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Custom authorization requirements and handlers in core

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In this video we will discuss custom authorization requirements and handlers. These are very useful and powerful concepts that help us implement even the most complex authorization needs of an application.

Simple ASP.NET Core Authorization Requirements 

The following EditRolePolicy has just one requirement. Edit Role claim must be present for this policy to succeed. The policy requirement is specified using RequireClaim() method.

    policy => policy.RequireClaim("Edit Role"));

The following policy also has just one requirement. For this policy to succeed, Edit Role claim type must be present with a claim value of true.

    policy => policy.RequireClaim("Edit Role", "true"));

Even this policy has just one requirement. The only difference is we have specified multiple claim values (i.e true and yes). For this policy to succeed, Edit Role claim type must be present with a claim value of either true OR yes.

    policy => policy.RequireClaim("Edit Role", "true", "yes"));

Multiple ASP.NET Core Authorization Requirements 

This policy has 2 simple built-in requirements. One requirement is specified using RequireClaim() method and the other using RequireRole() method. For this policy to succeed, the user must be in the Admin role AND must have Edit Role claim type with a claim value of either true or yes.

options.AddPolicy("EditRolePolicy", policy => policy
                    .RequireClaim("Edit Role", "true", "yes")

All requirements must be met for the policy to succeed, when we specify requirements using the fluent syntax by chaining calls to RequireClaim() and RequireRole() methods like this. There is an AND relationship between the requirements.

To create a policy with an OR relationship between the requirements, use RequireAssertion() method. This method adds the built-in AssertionRequirement. We discussed RequireAssertion() method in detail in our previous video - Create custom authorization policy using func in core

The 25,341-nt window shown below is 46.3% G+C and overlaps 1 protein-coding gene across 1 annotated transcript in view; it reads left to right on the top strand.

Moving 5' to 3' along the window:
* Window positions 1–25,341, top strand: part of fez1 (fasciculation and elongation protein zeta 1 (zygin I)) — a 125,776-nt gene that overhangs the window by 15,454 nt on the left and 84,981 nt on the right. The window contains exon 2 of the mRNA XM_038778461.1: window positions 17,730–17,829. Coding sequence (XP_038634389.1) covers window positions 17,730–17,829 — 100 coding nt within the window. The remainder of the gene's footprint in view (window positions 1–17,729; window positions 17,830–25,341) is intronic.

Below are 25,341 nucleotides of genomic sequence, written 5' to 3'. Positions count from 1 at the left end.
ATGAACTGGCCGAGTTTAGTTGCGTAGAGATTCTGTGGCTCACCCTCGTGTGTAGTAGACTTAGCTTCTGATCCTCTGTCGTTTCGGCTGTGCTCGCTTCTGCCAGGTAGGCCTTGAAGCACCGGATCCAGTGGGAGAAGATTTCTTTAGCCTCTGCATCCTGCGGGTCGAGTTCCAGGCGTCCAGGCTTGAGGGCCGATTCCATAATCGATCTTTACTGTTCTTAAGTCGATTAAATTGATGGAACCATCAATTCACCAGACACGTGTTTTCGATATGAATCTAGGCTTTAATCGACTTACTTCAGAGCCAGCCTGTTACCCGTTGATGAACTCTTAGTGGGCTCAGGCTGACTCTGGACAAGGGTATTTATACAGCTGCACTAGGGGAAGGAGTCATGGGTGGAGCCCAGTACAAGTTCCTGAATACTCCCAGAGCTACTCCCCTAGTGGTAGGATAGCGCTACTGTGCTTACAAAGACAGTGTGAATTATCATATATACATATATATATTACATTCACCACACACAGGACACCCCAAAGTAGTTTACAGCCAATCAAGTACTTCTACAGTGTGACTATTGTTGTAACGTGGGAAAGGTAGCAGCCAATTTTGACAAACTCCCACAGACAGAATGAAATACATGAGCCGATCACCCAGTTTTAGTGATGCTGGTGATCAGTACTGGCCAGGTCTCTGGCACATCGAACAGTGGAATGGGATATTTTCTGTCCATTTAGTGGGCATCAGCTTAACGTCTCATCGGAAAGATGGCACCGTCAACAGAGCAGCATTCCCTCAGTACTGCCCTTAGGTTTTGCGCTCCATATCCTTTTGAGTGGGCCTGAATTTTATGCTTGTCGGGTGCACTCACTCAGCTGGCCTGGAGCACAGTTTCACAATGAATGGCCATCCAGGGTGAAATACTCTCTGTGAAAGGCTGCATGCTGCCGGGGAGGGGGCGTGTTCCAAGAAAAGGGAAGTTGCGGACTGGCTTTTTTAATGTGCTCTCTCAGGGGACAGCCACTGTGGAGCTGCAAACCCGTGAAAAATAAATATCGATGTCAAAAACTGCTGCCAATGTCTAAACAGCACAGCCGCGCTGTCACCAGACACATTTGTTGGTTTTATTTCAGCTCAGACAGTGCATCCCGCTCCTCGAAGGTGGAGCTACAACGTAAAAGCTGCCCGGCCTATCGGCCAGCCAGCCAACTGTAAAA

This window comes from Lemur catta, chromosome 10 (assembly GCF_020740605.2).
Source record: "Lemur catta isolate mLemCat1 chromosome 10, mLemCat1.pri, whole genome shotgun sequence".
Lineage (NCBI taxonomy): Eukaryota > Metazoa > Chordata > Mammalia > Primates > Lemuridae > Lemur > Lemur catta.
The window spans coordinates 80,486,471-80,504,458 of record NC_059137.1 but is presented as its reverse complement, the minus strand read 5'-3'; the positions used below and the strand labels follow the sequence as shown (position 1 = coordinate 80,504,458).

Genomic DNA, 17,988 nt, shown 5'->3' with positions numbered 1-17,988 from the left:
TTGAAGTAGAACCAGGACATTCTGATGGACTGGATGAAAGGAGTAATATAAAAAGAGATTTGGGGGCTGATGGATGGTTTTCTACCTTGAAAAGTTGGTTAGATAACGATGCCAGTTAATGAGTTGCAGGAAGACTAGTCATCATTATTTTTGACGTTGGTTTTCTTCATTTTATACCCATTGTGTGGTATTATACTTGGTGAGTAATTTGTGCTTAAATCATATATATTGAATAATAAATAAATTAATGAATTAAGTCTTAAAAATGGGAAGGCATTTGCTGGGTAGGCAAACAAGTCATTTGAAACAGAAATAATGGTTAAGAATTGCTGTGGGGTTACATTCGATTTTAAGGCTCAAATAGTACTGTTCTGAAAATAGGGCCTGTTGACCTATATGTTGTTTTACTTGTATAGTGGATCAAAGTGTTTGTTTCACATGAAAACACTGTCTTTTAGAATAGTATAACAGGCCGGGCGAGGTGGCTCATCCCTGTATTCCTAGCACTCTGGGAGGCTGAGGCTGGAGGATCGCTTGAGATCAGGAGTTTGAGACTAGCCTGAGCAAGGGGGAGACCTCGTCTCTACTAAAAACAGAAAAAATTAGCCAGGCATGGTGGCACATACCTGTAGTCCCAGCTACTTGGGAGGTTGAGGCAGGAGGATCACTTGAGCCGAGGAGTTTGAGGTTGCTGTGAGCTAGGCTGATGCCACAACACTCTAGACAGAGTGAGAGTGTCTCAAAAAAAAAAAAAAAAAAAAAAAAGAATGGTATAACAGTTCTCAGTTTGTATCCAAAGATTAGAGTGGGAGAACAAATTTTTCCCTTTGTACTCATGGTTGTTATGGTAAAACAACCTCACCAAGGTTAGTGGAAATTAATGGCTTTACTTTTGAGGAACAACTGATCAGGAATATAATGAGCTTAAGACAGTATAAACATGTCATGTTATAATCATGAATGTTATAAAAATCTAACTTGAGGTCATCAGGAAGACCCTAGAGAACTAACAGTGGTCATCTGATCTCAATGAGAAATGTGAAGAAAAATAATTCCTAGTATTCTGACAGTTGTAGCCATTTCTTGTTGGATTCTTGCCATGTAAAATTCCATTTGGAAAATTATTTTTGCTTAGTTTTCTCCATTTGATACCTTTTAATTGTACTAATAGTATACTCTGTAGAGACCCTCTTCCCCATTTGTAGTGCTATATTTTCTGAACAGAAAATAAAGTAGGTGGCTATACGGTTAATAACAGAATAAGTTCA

options.AddPolicy("EditRolePolicy", policy => policy.RequireAssertion(context =>
            context.User.IsInRole("Admin") &&
            context.User.HasClaim(claim => claim.Type == "Edit Role" && claim.Value == "true") ||
            context.User.IsInRole("Super Admin") ));

For the above policy to succeed, one of the following must be TRUE

The user must be in the Admin role and has claim type Edit Role with a value of true
The user must be in the Super Admin role 

Built-in core authorization requirements
  • RequireClaim() method adds ClaimsAuthorizationRequirement
  • RequireRole() method adds RolesAuthorizationRequirement.
  • RequireAssertion() method adds AssertionRequirement.
All these are built-in requirements. If the application that we are building, is a simple application then, these built-in requirements would do the job. However, for most applications we need more than what is offered by these built-in requirements. This is when we create a custom authorization requirement.

Custom authorization requirement

An authorization policy has one or more requirements. Each authorization requirement has one or more handlers. core custom requirements

All the built-in authorization requirements implement IAuthorizationRequirement interface. So to create a custom authorization requirement, we need to implement IAuthorizationRequirement interface. This is an empty marker interface, which means there is nothing in this interface that our custom requirement class must implement.

It is in the authorization handler that we write our logic to allow or deny access to a resource like a controller action for example. An authorization handler implements AuthorizationHandler<T> where T is the type of requirement.

For example, let's say, an admin user can assign or remove roles of other admin users but not his own roles. To achieve this, we need to know the logged-in UserID and the UserId of the Admin being edited. If they are the same we do not want to allow access. The admin UserID being edited is passed in the URL as a query string parameter. From the authorization handler we will have access to the route data and URL query string parameters. Dependency injection is also supported. This means, we can even inject and use other services if required.

If this is not entirely clear at the moment, please do not worry. In our next video we will implement custom authorization requirements and handlers with an example, and at that point, it should be much clear. core tutorial for beginners

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